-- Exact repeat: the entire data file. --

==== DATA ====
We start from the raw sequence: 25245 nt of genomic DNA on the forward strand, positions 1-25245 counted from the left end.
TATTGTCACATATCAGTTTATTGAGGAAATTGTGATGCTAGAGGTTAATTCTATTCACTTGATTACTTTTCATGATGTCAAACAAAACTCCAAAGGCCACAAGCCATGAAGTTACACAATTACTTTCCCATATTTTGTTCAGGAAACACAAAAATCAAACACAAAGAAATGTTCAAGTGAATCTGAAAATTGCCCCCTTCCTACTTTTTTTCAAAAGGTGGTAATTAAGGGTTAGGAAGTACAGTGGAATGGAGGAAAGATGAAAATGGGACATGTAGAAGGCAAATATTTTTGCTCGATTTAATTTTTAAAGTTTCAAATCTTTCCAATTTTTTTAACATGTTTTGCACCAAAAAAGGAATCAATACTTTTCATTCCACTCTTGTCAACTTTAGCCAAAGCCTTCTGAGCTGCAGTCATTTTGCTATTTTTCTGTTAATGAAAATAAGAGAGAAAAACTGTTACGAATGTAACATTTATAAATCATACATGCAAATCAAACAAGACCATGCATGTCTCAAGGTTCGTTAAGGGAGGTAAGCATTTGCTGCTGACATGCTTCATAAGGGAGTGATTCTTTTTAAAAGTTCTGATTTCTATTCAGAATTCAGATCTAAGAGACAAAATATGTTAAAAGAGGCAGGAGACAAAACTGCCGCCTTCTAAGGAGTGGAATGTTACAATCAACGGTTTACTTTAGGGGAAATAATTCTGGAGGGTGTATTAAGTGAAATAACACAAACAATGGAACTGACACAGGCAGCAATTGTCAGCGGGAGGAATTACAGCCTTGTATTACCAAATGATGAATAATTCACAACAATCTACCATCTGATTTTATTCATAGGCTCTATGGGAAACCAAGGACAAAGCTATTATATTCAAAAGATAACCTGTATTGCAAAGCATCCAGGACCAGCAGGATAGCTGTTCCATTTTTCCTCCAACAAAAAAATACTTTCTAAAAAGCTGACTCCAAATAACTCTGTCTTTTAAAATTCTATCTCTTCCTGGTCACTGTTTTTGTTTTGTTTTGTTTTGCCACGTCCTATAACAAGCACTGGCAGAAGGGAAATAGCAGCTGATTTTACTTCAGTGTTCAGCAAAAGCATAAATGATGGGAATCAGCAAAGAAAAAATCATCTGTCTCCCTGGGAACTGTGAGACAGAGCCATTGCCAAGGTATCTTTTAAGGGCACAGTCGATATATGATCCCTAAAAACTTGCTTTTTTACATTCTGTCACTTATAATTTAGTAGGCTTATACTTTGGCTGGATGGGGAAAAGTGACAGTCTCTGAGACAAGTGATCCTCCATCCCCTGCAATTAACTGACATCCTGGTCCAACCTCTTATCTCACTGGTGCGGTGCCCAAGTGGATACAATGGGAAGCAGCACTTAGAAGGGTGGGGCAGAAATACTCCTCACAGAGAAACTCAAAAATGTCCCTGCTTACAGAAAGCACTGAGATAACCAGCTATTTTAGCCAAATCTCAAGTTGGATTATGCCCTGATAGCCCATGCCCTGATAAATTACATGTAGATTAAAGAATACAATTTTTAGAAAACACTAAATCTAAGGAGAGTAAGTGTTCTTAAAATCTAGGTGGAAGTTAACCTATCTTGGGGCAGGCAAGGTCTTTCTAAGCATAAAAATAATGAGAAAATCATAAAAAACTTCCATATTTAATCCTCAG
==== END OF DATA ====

We start from the raw sequence: 25245 nt of genomic DNA on the forward strand, positions 1-25245 counted from the left end.
TATTGTCACATATCAGTTTATTGAGGAAATTGTGATGCTAGAGGTTAATTCTATTCACTTGATTACTTTTCATGATGTCAAACAAAACTCCAAAGGCCACAAGCCATGAAGTTACACAATTACTTTCCCATATTTTGTTCAGGAAACACAAAAATCAAACACAAAGAAATGTTCAAGTGAATCTGAAAATTGCCCCCTTCCTACTTTTTTTCAAAAGGTGGTAATTAAGGGTTAGGAAGTACAGTGGAATGGAGGAAAGATGAAAATGGGACATGTAGAAGGCAAATATTTTTGCTCGATTTAATTTTTAAAGTTTCAAATCTTTCCAATTTTTTTAACATGTTTTGCACCAAAAAAGGAATCAATACTTTTCATTCCACTCTTGTCAACTTTAGCCAAAGCCTTCTGAGCTGCAGTCATTTTGCTATTTTTCTGTTAATGAAAATAAGAGAGAAAAACTGTTACGAATGTAACATTTATAAATCATACATGCAAATCAAACAAGACCATGCATGTCTCAAGGTTCGTTAAGGGAGGTAAGCATTTGCTGCTGACATGCTTCATAAGGGAGTGATTCTTTTTAAAAGTTCTGATTTCTATTCAGAATTCAGATCTAAGAGACAAAATATGTTAAAAGAGGCAGGAGACAAAACTGCCGCCTTCTAAGGAGTGGAATGTTACAATCAACGGTTTACTTTAGGGGAAATAATTCTGGAGGGTGTATTAAGTGAAATAACACAAACAATGGAACTGACACAGGCAGCAATTGTCAGCGGGAGGAATTACAGCCTTGTATTACCAAATGATGAATAATTCACAACAATCTACCATCTGATTTTATTCATAGGCTCTATGGGAAACCAAGGACAAAGCTATTATATTCAAAAGATAACCTGTATTGCAAAGCATCCAGGACCAGCAGGATAGCTGTTCCATTTTTCCTCCAACAAAAAAATACTTTCTAAAAAGCTGACTCCAAATAACTCTGTCTTTTAAAATTCTATCTCTTCCTGGTCACTGTTTTTGTTTTGTTTTGTTTTGCCACGTCCTATAACAAGCACTGGCAGAAGGGAAATAGCAGCTGATTTTACTTCAGTGTTCAGCAAAAGCATAAATGATGGGAATCAGCAAAGAAAAAATCATCTGTCTCCCTGGGAACTGTGAGACAGAGCCATTGCCAAGGTATCTTTTAAGGGCACAGTCGATATATGATCCCTAAAAACTTGCTTTTTTACATTCTGTCACTTATAATTTAGTAGGCTTATACTTTGGCTGGATGGGGAAAAGTGACAGTCTCTGAGACAAGTGATCCTCCATCCCCTGCAATTAACTGACATCCTGGTCCAACCTCTTATCTCACTGGTGCGGTGCCCAAGTGGATACAATGGGAAGCAGCACTTAGAAGGGTGGGGCAGAAATACTCCTCACAGAGAAACTCAAAAATGTCCCTGCTTACAGAAAGCACTGAGATAACCAGCTATTTTAGCCAAATCTCAAGTTGGATTATGCCCTGATAGCCCATGCCCTGATAAATTACATGTAGATTAAAGAATACAATTTTTAGAAAACACTAAATCTAAGGAGAGTAAGTGTTCTTAAAATCTAGGTGGAAGTTAACCTATCTTGGGGCAGGCAAGGTCTTTCTAAGCATAAAAATAATGAGAAAATCATAAAAAACTTCCATATTTAATCCTCAG